So having caught a cold, and spent the previous night out with friends, I intended to relax today and catch up on some uni work. That plan lasted until about 12:30 when Zac Hinchcliffe rang me. He'd just been told that Alex Jones had found a Hoopoe (Upupa epops) on his patch in Rhyl. According to Zac, Hoopoe are notoriously difficult to twitch, so it only took about 10 seconds to decide we'd go for it.
It took just 10 minutes to change clothes, pack the car with scope, bins, warm clothes, waterproofs, strepsils and squash, pick up Zac, fill up with petrol and get onto the A55. We were in Rhyl by 13:25 and hopeful we had made it in time to see the bird.
Alex said that it hadn't been seen for about 30 minutes and so, with dread in our hearts, we headed in the direction of where it had last been seen. After 20-25 minutes, and 10+ birders searching, it still hadn't been found. After scanning the area, I decided that a patch of bushed and trees, much further down the path, looked good (I don't know why), and so I headed off to look. As if by magic, just 6ft from the thicket I was heading for, the hoopoe appeared out of a tree to my left, bobbed down the path in front of me and flicked up into a tree 10 metres away. With shaky hands, and a body full of adrenaline, I got the bird in my bins and rang Zac to tell him where I was. I'm not entirely sure my instructions were 100% coherent or helpful but 2 minutes later Zac and another birder came running round the corner and we all got great views.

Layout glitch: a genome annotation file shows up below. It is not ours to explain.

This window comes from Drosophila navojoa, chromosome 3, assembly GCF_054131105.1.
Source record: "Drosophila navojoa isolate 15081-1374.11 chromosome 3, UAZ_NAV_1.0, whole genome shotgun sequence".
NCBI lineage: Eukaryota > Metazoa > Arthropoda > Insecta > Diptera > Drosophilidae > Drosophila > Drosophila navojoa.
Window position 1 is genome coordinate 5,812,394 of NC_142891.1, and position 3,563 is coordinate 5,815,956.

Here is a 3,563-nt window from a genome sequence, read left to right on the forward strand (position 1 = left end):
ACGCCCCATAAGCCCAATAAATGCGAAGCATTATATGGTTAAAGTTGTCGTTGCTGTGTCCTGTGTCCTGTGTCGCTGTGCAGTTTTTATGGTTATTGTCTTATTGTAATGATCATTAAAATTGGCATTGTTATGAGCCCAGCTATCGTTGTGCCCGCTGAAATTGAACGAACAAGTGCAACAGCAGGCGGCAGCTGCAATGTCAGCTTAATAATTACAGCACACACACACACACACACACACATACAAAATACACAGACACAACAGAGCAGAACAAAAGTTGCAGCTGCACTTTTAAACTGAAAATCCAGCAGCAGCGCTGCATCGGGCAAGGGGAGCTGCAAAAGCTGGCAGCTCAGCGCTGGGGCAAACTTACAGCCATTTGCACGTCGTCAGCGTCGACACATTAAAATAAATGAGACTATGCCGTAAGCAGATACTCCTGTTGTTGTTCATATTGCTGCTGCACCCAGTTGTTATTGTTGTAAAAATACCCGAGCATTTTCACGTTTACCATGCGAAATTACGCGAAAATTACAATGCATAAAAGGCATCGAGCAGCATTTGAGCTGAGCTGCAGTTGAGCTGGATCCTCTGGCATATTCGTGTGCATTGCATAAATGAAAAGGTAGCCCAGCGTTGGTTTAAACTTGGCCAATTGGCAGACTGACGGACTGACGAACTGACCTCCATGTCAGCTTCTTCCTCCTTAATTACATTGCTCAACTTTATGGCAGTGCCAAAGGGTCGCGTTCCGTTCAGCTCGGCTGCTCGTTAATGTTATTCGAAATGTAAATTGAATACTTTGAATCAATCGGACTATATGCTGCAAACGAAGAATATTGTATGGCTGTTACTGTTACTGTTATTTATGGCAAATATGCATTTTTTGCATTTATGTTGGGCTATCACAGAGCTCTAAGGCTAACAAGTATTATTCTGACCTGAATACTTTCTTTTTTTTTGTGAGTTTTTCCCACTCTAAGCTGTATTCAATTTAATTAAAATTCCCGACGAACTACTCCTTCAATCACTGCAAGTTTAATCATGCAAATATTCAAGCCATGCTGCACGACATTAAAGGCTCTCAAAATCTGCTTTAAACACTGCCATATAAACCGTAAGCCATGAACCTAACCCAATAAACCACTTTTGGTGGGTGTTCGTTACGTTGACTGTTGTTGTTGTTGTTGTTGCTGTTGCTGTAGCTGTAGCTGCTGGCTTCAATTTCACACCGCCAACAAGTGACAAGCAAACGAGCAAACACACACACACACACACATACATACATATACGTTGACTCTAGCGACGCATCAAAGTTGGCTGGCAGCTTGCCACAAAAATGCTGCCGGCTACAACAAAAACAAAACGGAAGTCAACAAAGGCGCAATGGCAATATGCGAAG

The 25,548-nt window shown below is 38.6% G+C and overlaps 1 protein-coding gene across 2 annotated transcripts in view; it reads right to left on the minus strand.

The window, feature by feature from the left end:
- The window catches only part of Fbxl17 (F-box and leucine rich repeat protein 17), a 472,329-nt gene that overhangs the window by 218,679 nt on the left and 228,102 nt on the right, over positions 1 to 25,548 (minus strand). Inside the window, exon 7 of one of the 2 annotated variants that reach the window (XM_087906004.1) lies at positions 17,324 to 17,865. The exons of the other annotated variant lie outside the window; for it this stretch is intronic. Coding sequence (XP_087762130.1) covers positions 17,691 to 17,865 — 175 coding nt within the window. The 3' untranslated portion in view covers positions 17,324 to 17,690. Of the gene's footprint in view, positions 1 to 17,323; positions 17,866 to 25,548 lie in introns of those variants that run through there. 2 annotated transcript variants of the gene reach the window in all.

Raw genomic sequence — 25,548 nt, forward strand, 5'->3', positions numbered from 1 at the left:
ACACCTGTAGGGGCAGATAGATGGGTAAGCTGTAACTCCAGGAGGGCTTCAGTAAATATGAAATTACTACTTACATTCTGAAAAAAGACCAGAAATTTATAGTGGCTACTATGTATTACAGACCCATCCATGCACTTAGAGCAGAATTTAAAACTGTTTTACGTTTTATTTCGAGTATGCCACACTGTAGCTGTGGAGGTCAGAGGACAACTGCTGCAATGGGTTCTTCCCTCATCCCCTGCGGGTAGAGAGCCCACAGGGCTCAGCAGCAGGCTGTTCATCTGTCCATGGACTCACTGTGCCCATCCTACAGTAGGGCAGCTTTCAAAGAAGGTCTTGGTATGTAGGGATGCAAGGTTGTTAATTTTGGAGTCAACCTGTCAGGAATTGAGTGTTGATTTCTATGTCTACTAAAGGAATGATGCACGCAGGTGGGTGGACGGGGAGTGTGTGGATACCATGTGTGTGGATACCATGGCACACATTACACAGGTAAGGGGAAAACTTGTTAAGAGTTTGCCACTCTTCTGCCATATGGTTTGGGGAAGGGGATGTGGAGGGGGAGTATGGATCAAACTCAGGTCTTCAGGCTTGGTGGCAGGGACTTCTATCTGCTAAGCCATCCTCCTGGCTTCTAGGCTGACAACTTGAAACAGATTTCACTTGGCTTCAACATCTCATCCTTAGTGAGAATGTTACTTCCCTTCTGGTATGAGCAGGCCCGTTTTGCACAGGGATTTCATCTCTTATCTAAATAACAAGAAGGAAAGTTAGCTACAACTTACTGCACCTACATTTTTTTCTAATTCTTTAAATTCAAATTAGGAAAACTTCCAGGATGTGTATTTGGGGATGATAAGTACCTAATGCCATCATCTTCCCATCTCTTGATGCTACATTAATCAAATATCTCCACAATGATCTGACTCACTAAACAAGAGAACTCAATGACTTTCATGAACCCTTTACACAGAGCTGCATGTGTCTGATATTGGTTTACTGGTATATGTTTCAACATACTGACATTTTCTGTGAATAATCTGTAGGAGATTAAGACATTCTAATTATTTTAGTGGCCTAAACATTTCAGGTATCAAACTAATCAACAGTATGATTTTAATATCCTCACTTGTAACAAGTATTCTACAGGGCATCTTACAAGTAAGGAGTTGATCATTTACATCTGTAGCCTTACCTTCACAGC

|Picture by Zac H - Mine didn't come out very well|
The bird was very flighty after these views and disappeared a couple of times before finally landing on a bank near the public footpath, allowing for great scope views.
We left at about 3pm to go and see a Grey Phalarope (Phalaropus fulicarius) that had been showing well for a few days at Gronant. Despite having to wade ankle deep along the flooded paths (not very helpful for my cold), we got fantastic views of the gorgeous little bird. We got to within a few metres and it seemed totally oblivious to are presence, happily spinning and feeding the whole time we were there - how do they not get dizzy!
My best shots of the Phalarope. It's a stunning little bird that was well worth getting wet feet to see. I was glad to see it happily and busily feeding despite our proximity.
Back at the car, the shoes came off, the feet were dried, the nose was blown and we headed back to Bangor. We soon left the sun behind and were hit by strong winds and rain. I've been driving for 3 years, and have done a lot of motorway driving in poor conditions, but these gusts were the first to ever make me scared about the possibility of crashing. I'm battening down the hatches and refusing to drive again until this "hurricane" strength storm has passed.
All in all, a brilliant day with 2 British lifers, my first decent refind and a few good pictures. Well worth making my cold worse for!